A little help from Bob
In contrast to the first story the second one here is about a great company that provides a great customer service experience. We own a Bob Revolution stroller, simply the best stroller on the market. Ours has an add-on kit we added for carrying an infant car-seat on the stroller. Since the kids are getting bigger the time has come where this attachment is more in the way than it is a service.
Sarah called the company to get some information on how to remove the attachment since the instructions had flown away years ago. Within the span of a short conversation they gave her the information and said they'd mail the necessary parts. No hassle. No billing. Heck they don't even know for sure we own a stroller as far as we know. We could be secret screw collectors but that didn't matter. This is the sort of transaction that makes customers feel good about having spent hundreds of dollars on a company's products.
Sometimes service is a grind
Comparing the first two accounts it would be easy to see which company is likely to have better success. But what if there was an even more fanatical, great way of providing service. One that not only makes you feel good about doing business with a company but makes you want to tell everybody else you meet that they should use a company. Bongo Billy's Coffee is one such company.
This story starts a month ago when the Acquia offices got a new coffee maker. With a reliable grind-and-brew coffee maker to replace the annoyingly complicated and wasteful single-serve machine I wanted to help celebrate. I ordered up three pounds of great coffee from the best coffee roaster we've ever found. I didn't think much more about the order until the 20th of this month. It was then that UPS showed up at my home office with the three pounds of coffee I'd ordered for the Acquia offices.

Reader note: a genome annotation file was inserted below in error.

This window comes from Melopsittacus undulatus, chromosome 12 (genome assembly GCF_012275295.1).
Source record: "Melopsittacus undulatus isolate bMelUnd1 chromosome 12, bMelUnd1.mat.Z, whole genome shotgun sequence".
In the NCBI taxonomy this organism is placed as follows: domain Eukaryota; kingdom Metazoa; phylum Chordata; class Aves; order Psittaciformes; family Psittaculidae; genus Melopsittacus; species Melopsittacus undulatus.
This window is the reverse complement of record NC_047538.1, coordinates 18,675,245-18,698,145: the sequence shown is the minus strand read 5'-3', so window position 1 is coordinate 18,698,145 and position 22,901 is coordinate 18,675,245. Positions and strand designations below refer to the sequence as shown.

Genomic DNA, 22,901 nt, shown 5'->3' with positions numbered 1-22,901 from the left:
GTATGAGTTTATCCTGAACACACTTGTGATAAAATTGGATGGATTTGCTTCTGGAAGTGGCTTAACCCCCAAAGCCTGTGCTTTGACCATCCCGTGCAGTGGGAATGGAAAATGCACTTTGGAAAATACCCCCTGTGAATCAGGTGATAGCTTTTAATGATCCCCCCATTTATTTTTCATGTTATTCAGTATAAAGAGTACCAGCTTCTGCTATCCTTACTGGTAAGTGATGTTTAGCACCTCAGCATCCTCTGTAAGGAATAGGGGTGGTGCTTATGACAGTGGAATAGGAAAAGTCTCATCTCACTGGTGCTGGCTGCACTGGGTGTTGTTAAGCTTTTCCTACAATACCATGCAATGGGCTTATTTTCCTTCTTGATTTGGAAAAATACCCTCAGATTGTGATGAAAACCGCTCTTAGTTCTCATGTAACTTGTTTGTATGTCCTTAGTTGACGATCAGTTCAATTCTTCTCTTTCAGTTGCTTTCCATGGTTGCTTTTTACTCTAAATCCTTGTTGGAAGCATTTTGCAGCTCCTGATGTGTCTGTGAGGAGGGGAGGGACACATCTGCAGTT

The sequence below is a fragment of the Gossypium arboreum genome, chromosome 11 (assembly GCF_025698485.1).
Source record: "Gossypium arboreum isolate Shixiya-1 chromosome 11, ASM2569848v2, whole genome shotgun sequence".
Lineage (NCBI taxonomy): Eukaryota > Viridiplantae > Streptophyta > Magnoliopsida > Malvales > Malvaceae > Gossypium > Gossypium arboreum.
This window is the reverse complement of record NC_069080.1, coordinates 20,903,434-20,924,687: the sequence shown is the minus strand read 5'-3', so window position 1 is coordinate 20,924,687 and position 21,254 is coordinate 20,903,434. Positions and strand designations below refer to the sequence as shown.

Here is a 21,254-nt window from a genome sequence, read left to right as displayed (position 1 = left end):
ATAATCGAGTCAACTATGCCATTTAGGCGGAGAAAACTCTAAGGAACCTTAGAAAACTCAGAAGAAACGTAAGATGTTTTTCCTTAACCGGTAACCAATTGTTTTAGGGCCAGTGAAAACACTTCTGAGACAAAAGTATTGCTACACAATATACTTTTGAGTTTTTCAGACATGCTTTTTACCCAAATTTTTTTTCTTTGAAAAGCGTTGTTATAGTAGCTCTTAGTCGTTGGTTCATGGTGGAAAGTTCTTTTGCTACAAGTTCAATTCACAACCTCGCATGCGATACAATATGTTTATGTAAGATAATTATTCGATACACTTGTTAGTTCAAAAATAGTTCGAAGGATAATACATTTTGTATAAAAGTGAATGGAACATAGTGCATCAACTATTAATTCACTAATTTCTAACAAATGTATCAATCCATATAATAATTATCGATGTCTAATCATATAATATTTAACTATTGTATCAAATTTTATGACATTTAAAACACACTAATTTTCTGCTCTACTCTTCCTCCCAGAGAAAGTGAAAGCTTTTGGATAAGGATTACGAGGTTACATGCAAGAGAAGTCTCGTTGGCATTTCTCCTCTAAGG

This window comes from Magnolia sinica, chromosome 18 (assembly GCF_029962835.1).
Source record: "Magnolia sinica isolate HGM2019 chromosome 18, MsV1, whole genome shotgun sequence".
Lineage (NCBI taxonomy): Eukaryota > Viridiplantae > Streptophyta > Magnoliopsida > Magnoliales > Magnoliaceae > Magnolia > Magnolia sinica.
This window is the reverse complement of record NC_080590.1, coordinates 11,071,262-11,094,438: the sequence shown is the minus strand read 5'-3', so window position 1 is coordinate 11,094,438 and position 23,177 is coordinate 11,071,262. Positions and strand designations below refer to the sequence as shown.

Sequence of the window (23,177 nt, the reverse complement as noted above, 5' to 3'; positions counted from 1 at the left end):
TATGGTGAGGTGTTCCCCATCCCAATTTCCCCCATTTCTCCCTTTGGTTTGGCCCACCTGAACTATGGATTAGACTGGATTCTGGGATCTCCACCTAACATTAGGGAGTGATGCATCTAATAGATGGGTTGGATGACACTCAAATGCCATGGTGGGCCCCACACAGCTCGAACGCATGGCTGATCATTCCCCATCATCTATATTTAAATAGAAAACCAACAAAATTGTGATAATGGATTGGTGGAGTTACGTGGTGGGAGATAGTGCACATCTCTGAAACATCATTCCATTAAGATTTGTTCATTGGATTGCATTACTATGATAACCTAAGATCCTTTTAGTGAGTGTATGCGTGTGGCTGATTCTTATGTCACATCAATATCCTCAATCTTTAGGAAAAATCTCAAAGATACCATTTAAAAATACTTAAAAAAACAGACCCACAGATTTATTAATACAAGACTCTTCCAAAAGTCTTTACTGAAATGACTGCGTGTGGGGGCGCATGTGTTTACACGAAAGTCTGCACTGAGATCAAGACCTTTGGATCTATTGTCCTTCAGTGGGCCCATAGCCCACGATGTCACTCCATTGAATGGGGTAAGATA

Looking at the inner packaging it looked like the coffee had been sent first to my old home office instead of to Acquia's digs. Surprised and disappointed that the coffee hadn't made it in a timely manner I sent Bongo Billy's a short note. We've worked with them before when I messed up an order in the past so I expected they would be good about handling it. Good turned out to be an understatement as they blew the doors off any expectations. Not only did they apologize and immediately ship the coffee off to Acquia's offices as I expected they would, but they also left us with the coffee errantly sent to our house and issued a gift-certificate that more than covered the cost of the full order and shipping.
That is the kind of over-the-top service that makes customers not just happy but want to go out and become ambassadors for the company they're doing business with.
What is your company doing to turn customers into brand-ambassadors? How do you make sure every customer contact provides for an experience that makes them want to see your company succeed?